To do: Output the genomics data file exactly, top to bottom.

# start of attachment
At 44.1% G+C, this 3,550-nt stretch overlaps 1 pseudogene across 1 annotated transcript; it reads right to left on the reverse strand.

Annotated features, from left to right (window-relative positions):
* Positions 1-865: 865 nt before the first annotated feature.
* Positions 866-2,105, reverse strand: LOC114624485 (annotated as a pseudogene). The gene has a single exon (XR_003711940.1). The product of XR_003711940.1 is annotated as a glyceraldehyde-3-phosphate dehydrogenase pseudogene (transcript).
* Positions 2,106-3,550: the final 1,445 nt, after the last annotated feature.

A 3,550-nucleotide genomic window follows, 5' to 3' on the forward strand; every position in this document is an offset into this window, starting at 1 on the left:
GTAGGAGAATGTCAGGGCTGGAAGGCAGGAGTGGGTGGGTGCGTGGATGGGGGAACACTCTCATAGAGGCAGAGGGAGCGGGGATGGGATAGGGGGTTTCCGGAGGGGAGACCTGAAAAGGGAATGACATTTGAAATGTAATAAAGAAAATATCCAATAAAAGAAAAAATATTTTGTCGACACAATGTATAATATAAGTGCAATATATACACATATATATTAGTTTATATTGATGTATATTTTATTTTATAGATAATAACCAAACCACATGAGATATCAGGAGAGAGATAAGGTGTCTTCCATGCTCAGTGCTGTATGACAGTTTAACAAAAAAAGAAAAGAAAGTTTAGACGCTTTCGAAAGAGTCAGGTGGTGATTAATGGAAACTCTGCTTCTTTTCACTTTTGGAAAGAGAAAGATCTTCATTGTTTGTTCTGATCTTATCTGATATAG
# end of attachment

At 44.1% G+C, this 3,550-nt stretch overlaps 1 pseudogene across 1 annotated transcript; it reads right to left on the reverse strand.

Annotated features, from left to right (window-relative positions):
* Positions 1-865: 865 nt before the first annotated feature.
* Positions 866-2,105, reverse strand: LOC114624485 (annotated as a pseudogene). The gene has a single exon (XR_003711940.1). The product of XR_003711940.1 is annotated as a glyceraldehyde-3-phosphate dehydrogenase pseudogene (transcript).
* Positions 2,106-3,550: the final 1,445 nt, after the last annotated feature.

A 3,550-nucleotide genomic window follows, 5' to 3' on the forward strand; every position in this document is an offset into this window, starting at 1 on the left:
GTAGGAGAATGTCAGGGCTGGAAGGCAGGAGTGGGTGGGTGCGTGGATGGGGGAACACTCTCATAGAGGCAGAGGGAGCGGGGATGGGATAGGGGGTTTCCGGAGGGGAGACCTGAAAAGGGAATGACATTTGAAATGTAATAAAGAAAATATCCAATAAAAGAAAAAATATTTTGTCGACACAATGTATAATATAAGTGCAATATATACACATATATATTAGTTTATATTGATGTATATTTTATTTTATAGATAATAACCAAACCACATGAGATATCAGGAGAGAGATAAGGTGTCTTCCATGCTCAGTGCTGTATGACAGTTTAACAAAAAAAGAAAAGAAAGTTTAGACGCTTTCGAAAGAGTCAGGTGGTGATTAATGGAAACTCTGCTTCTTTTCACTTTTGGAAAGAGAAAGATCTTCATTGTTTGTTCTGATCTTATCTGATATAG